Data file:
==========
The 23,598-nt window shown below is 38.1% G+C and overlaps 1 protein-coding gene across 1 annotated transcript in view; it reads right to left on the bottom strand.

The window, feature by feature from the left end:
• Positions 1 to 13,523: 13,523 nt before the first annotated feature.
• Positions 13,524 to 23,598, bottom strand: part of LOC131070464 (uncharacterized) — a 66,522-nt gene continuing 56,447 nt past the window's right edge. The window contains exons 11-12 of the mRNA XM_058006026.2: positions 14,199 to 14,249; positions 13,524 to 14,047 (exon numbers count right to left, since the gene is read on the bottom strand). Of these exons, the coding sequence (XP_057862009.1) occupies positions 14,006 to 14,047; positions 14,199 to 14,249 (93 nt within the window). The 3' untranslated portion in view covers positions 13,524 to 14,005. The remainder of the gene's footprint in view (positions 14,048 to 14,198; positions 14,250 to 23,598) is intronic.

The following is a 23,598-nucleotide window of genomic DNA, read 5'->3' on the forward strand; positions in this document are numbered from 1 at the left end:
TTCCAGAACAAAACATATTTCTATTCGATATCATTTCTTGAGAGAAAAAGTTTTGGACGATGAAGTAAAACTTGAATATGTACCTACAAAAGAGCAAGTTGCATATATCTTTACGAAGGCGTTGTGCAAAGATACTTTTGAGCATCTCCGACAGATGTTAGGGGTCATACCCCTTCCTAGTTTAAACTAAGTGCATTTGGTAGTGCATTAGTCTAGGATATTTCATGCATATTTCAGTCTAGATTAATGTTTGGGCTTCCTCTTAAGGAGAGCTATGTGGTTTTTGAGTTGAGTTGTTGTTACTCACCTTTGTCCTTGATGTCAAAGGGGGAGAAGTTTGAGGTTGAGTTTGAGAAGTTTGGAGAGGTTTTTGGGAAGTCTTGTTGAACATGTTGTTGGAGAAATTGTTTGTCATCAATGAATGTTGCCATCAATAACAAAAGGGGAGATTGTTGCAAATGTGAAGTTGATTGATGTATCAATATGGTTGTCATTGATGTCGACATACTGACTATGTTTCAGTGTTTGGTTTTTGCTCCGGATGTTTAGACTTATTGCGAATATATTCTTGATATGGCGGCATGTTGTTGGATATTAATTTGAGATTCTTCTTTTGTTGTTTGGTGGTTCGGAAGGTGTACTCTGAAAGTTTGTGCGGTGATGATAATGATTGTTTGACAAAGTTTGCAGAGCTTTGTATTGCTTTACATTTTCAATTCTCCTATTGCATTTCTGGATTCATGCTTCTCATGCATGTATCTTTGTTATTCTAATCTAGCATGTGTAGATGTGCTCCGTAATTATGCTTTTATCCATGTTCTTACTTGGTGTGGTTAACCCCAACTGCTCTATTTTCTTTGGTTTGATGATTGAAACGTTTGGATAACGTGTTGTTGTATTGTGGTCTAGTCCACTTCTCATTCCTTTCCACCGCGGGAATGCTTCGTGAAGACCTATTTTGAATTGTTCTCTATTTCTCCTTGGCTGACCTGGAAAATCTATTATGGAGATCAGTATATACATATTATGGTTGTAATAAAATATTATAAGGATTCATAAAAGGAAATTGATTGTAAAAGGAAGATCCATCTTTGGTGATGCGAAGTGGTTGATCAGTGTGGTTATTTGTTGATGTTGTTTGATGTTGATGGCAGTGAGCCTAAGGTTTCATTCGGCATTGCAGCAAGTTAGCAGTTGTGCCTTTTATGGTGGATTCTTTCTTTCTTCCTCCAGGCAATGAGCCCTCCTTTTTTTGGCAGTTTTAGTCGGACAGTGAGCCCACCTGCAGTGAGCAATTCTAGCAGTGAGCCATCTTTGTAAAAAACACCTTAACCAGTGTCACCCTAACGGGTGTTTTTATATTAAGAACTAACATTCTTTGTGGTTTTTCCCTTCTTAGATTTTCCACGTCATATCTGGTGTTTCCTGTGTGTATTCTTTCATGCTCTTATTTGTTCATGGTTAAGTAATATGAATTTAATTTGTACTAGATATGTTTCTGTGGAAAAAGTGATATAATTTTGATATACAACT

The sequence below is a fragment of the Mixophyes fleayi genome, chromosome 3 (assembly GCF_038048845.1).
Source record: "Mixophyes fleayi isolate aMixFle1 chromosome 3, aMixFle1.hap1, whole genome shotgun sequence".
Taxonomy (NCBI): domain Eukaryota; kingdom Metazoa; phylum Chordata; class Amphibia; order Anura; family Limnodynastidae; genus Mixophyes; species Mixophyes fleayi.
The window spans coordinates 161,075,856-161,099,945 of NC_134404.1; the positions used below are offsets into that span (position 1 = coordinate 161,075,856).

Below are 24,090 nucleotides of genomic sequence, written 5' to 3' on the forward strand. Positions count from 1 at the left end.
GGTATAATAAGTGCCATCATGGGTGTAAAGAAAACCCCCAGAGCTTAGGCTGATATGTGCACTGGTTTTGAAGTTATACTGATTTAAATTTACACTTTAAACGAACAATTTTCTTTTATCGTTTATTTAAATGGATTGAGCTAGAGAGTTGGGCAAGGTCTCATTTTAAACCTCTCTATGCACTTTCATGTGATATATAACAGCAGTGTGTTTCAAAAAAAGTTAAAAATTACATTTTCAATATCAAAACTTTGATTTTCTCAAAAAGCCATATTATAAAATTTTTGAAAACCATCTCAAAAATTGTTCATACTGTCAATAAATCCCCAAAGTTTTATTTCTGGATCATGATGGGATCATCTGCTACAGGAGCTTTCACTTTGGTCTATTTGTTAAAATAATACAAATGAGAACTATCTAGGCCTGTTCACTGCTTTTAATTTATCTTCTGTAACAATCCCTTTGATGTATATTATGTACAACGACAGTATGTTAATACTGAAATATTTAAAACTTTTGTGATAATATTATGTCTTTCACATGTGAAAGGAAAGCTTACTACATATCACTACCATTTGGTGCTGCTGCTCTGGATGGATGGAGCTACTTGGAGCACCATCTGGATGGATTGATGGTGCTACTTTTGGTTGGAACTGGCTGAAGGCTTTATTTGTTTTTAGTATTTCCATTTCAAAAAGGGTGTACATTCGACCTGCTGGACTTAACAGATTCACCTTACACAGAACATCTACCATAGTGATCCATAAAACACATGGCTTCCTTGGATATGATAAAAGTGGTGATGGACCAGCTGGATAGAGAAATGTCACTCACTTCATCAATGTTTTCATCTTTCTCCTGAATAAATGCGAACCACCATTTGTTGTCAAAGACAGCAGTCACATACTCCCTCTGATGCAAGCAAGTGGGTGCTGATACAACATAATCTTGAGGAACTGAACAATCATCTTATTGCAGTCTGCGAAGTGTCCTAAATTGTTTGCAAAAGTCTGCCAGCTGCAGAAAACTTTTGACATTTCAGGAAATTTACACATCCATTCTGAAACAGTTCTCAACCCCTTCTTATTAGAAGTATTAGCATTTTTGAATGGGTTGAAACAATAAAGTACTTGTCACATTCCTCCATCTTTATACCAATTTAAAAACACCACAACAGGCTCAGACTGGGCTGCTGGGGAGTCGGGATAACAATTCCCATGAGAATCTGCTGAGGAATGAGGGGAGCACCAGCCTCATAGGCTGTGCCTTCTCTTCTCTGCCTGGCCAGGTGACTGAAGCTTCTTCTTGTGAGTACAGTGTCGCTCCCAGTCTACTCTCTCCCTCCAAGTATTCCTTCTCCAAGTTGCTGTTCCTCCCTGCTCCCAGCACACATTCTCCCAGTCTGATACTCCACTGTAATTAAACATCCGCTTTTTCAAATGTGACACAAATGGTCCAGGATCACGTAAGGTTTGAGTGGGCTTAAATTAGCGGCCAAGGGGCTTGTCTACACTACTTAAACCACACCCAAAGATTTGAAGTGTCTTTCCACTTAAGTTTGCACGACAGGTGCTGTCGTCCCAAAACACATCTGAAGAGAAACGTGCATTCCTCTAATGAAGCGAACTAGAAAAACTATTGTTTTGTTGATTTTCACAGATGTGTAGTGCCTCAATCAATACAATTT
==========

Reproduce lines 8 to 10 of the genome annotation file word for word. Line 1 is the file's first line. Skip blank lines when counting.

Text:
Source record: "Mixophyes fleayi isolate aMixFle1 chromosome 3, aMixFle1.hap1, whole genome shotgun sequence".
Taxonomy (NCBI): domain Eukaryota; kingdom Metazoa; phylum Chordata; class Amphibia; order Anura; family Limnodynastidae; genus Mixophyes; species Mixophyes fleayi.
The window spans coordinates 161,075,856-161,099,945 of NC_134404.1; the positions used below are offsets into that span (position 1 = coordinate 161,075,856).